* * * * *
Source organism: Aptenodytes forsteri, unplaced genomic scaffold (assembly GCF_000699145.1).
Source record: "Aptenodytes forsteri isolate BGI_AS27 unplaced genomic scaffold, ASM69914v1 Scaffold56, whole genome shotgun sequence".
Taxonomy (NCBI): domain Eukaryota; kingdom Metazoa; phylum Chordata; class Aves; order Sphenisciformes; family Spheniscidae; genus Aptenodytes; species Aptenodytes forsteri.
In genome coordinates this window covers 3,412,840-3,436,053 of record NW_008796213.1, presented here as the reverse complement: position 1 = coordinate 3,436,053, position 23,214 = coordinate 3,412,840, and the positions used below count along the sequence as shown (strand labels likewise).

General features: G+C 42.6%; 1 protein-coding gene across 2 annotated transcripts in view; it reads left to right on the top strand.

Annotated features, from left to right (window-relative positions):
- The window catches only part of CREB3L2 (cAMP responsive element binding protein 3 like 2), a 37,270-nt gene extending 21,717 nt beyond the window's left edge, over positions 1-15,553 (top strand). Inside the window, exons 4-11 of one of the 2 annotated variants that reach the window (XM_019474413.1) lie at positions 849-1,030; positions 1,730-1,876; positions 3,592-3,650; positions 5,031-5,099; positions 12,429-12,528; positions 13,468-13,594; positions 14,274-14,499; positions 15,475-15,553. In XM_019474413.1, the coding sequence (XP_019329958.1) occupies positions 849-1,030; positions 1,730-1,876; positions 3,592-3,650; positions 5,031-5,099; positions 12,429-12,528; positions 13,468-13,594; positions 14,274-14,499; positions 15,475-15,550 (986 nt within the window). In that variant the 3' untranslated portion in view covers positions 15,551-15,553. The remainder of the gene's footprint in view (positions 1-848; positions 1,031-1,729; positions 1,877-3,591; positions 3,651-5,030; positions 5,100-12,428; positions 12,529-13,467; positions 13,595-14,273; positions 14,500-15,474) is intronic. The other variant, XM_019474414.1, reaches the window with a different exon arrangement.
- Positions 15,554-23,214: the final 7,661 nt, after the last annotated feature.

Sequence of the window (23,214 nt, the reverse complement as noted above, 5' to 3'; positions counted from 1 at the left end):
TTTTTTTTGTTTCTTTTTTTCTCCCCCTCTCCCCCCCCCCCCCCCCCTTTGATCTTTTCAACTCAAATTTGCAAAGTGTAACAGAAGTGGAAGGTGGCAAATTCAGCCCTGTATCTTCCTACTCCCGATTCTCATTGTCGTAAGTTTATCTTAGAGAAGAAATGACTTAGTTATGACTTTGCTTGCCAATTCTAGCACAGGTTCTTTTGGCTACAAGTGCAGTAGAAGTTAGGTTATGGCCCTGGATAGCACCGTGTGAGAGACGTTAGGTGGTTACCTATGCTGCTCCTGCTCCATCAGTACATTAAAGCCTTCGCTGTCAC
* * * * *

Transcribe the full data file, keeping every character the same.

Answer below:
Source organism: Aptenodytes forsteri, unplaced genomic scaffold (assembly GCF_000699145.1).
Source record: "Aptenodytes forsteri isolate BGI_AS27 unplaced genomic scaffold, ASM69914v1 Scaffold56, whole genome shotgun sequence".
Taxonomy (NCBI): domain Eukaryota; kingdom Metazoa; phylum Chordata; class Aves; order Sphenisciformes; family Spheniscidae; genus Aptenodytes; species Aptenodytes forsteri.
In genome coordinates this window covers 3,412,840-3,436,053 of record NW_008796213.1, presented here as the reverse complement: position 1 = coordinate 3,436,053, position 23,214 = coordinate 3,412,840, and the positions used below count along the sequence as shown (strand labels likewise).

General features: G+C 42.6%; 1 protein-coding gene across 2 annotated transcripts in view; it reads left to right on the top strand.

Annotated features, from left to right (window-relative positions):
- The window catches only part of CREB3L2 (cAMP responsive element binding protein 3 like 2), a 37,270-nt gene extending 21,717 nt beyond the window's left edge, over positions 1-15,553 (top strand). Inside the window, exons 4-11 of one of the 2 annotated variants that reach the window (XM_019474413.1) lie at positions 849-1,030; positions 1,730-1,876; positions 3,592-3,650; positions 5,031-5,099; positions 12,429-12,528; positions 13,468-13,594; positions 14,274-14,499; positions 15,475-15,553. In XM_019474413.1, the coding sequence (XP_019329958.1) occupies positions 849-1,030; positions 1,730-1,876; positions 3,592-3,650; positions 5,031-5,099; positions 12,429-12,528; positions 13,468-13,594; positions 14,274-14,499; positions 15,475-15,550 (986 nt within the window). In that variant the 3' untranslated portion in view covers positions 15,551-15,553. The remainder of the gene's footprint in view (positions 1-848; positions 1,031-1,729; positions 1,877-3,591; positions 3,651-5,030; positions 5,100-12,428; positions 12,529-13,467; positions 13,595-14,273; positions 14,500-15,474) is intronic. The other variant, XM_019474414.1, reaches the window with a different exon arrangement.
- Positions 15,554-23,214: the final 7,661 nt, after the last annotated feature.

Sequence of the window (23,214 nt, the reverse complement as noted above, 5' to 3'; positions counted from 1 at the left end):
TTTTTTTTGTTTCTTTTTTTCTCCCCCTCTCCCCCCCCCCCCCCCCCTTTGATCTTTTCAACTCAAATTTGCAAAGTGTAACAGAAGTGGAAGGTGGCAAATTCAGCCCTGTATCTTCCTACTCCCGATTCTCATTGTCGTAAGTTTATCTTAGAGAAGAAATGACTTAGTTATGACTTTGCTTGCCAATTCTAGCACAGGTTCTTTTGGCTACAAGTGCAGTAGAAGTTAGGTTATGGCCCTGGATAGCACCGTGTGAGAGACGTTAGGTGGTTACCTATGCTGCTCCTGCTCCATCAGTACATTAAAGCCTTCGCTGTCAC